Because this way of assessing a learner’s understanding is not all that common, we used similar simulations as formative quizzes during the training and provided a practice assessment prior to the first “real” assessment. This helped the participants get comfortable with the format by the time it really counted, which is important: We want to be fair to the learner and make sure we give them every opportunity to prove their knowledge, skill or ability without interference or stress. It’s not fair to suddenly spring a new question format on them that they’ve never seen before.

One great way to learn more about this topic is to attend our the Questionmark 2014 Users Conference March 4-7 in San Antonio. I typically present a session on using Flash and Captivate in e-learning and assessments. Looking forward to seeing you there!

5 Responses to “Simulating real life: Questions that test application of knowledge”

  1. Onno Tomson says:

    Hi Doug,

    We also use these Flash/Captivate questions with simulations in it and are now experimenting with more complex scenarios like a video of a real live situation and interfere on a specific moment. The moment of interference is transformed into a score. And things like that.

    Using action scripts you can create great questions this way, but the downside is that you have to make a significant investment in this kind of questions.

    But, will these investments pay off?
    What about the future?
    As far as I know Adobe has no plans to develop Flash any further than the version we have now. (correct me if I am wrong)
    As a result of that the browsers will in the end stop supporting Flash.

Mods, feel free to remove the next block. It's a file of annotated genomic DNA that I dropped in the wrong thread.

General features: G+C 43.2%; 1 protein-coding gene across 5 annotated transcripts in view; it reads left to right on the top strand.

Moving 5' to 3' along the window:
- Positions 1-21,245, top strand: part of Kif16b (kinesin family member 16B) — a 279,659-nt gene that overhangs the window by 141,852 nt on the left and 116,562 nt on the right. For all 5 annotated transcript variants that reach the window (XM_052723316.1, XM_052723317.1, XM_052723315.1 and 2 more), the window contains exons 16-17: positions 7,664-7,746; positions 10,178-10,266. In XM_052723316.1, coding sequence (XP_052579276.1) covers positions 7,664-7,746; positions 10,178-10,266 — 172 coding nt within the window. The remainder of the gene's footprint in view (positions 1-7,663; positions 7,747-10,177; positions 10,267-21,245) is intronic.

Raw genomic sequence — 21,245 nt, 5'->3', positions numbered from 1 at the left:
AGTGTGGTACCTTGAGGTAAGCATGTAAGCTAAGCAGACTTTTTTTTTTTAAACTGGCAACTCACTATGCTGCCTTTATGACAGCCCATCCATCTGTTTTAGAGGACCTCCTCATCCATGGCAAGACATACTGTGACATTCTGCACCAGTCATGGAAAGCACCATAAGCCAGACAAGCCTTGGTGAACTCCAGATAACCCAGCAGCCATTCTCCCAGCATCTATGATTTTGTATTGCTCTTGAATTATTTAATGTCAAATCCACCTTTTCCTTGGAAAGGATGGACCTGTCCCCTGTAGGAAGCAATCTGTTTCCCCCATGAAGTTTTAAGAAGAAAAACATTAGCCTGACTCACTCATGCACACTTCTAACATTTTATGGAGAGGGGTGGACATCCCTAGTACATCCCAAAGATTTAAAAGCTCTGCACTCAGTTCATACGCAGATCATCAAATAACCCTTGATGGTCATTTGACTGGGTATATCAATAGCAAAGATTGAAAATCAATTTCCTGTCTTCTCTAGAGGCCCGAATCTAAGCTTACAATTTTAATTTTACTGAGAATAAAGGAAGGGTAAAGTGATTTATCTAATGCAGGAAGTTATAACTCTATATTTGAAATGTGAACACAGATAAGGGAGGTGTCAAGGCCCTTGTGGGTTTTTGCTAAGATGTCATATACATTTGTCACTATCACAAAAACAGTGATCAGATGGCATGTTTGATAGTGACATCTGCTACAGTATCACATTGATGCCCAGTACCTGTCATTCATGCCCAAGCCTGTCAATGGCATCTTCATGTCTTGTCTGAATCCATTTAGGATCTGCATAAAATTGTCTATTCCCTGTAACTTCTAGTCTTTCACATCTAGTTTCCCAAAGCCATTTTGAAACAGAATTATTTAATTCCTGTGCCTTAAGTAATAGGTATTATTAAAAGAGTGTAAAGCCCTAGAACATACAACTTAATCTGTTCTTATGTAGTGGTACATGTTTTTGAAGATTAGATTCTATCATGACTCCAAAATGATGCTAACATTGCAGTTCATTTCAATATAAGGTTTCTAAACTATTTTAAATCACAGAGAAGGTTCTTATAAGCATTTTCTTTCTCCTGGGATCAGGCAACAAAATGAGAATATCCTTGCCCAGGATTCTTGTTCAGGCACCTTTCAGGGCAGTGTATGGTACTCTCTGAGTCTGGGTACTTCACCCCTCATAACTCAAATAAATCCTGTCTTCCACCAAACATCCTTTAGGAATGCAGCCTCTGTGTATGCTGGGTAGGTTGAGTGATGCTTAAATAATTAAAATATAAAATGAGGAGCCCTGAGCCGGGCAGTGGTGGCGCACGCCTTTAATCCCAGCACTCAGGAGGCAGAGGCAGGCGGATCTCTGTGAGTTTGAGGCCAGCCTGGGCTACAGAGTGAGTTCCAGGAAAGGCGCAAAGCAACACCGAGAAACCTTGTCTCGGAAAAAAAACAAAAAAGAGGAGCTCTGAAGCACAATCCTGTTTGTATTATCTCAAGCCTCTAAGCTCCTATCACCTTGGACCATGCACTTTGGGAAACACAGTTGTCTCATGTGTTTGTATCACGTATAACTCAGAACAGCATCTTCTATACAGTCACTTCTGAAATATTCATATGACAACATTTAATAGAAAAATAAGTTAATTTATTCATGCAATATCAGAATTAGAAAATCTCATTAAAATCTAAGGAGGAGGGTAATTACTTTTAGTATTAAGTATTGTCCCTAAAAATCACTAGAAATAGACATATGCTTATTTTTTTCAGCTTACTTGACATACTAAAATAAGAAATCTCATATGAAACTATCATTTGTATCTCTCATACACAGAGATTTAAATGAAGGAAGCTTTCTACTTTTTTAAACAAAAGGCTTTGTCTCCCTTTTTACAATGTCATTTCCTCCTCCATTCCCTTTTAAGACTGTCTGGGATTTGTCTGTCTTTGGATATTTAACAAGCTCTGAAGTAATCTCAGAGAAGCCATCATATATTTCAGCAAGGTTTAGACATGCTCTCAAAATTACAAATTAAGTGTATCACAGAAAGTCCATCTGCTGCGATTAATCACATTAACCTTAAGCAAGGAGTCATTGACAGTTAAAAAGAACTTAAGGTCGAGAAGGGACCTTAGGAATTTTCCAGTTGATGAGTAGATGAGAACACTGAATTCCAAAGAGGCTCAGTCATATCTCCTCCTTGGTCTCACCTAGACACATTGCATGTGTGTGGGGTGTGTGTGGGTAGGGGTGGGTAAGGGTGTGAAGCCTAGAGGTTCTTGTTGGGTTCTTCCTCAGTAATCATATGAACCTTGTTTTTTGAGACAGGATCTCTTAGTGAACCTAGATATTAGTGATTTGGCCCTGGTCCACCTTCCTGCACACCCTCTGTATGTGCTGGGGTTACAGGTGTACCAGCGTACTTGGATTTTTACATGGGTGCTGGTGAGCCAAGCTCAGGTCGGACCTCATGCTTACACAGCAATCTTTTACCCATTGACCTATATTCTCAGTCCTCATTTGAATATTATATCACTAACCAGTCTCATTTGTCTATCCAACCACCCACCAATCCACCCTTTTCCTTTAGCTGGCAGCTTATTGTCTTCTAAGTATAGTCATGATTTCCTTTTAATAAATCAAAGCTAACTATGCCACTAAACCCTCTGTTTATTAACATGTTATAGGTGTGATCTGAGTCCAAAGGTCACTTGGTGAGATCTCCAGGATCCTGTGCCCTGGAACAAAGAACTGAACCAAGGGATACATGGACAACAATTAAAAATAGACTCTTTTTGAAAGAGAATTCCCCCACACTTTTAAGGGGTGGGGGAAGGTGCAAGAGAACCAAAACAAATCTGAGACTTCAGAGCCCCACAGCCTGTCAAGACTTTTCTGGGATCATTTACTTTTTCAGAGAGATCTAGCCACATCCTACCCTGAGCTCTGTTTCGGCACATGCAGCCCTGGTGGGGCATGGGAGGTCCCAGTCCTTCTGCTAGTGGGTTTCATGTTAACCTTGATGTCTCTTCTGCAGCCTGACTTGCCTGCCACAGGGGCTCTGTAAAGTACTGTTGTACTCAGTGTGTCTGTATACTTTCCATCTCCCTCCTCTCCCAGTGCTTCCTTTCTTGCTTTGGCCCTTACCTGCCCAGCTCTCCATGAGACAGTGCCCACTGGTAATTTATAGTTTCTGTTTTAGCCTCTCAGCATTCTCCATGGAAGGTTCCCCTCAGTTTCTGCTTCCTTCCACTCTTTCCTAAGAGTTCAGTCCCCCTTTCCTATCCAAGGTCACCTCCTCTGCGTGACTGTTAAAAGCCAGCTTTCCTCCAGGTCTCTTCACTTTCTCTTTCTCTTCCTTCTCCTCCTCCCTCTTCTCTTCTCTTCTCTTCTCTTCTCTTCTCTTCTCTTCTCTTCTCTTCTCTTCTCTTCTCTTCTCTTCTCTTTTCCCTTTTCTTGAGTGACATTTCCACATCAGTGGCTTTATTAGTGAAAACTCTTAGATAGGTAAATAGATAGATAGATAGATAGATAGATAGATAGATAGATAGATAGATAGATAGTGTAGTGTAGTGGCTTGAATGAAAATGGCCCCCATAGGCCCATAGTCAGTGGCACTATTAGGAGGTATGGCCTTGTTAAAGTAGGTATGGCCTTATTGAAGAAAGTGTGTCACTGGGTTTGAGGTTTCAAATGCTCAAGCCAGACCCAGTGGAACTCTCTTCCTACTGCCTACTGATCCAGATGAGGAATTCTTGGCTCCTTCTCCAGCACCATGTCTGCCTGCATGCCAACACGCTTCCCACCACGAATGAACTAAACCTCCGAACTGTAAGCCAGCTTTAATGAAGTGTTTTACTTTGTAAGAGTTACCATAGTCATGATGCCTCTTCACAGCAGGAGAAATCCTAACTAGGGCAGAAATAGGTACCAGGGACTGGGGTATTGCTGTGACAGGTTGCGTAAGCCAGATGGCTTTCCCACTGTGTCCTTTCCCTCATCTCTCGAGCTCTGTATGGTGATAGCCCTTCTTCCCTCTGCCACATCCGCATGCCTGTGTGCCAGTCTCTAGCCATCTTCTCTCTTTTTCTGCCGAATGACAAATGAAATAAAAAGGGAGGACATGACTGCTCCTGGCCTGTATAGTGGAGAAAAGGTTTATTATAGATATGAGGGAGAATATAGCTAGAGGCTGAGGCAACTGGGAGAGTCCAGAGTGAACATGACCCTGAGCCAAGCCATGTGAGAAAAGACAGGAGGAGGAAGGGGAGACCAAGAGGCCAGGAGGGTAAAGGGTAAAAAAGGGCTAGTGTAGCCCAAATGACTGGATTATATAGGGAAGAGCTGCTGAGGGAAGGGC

You see this already happening in the tablet world at this moment.
    Will the Captivate questions still work in the browsers we have in 2016?
    So how is QMP going to cope with that?

    Onno

  2. Doug Peterson says:

    Onno,
    Adobe is working on publishing to HTML5. You can do this now, but only with animations – it doesn’t publish ActionScript code. My understanding is that they will be improving this over time.

    In the meantime, here at Questionmark we are beginning to implement HTML5. The new question types in Questionmark Live have added HTML5 functionality available if accessed using an HTML5-capable browser. We expect that Adobe will convert ActionScript to AJAX statements as their HTML5 publishing capabilities mature, and we are looking at working with them to ensure that the two products will continue to work together.

    Regards,

    Doug Peterson
    Demonstration Systems Manager at Questionmark
    800-863-3950 x551
    Twitter: @qmdougpeterson

    Check out our YouTube Channel
    http://www.youtube.com/questionmarkvideo

  3. Onno Tomson says:

    Doug,

    Thanks fort his reassuring answer.

    See you in Barcelona

    Onno

  4. Abdul Rehman says:

    Hi Doug,

    Just wanted to check, if the questions created with HTML5 content using Authoring Manager, do you anticipate any issues on iOs devices running ver 6 or ver 7?

    In addition, can you also confirm the QM Secure on iPad will work as normal with HTML5 support?

    You could also send any reference materials for HTML5 or as best practices?

    Regards,
    AR

  5. Julie Delazyn says:

    Hi Abdul, Thank you for your comment. We are currently working on an update to our Mac and iPad versions of Questionmark Secure to fix some bugs and prepare for our 5.7 Release coming to OnDemand and OnPremise this year. We will be testing vigorously on the new releases of the Mac OS and iOS.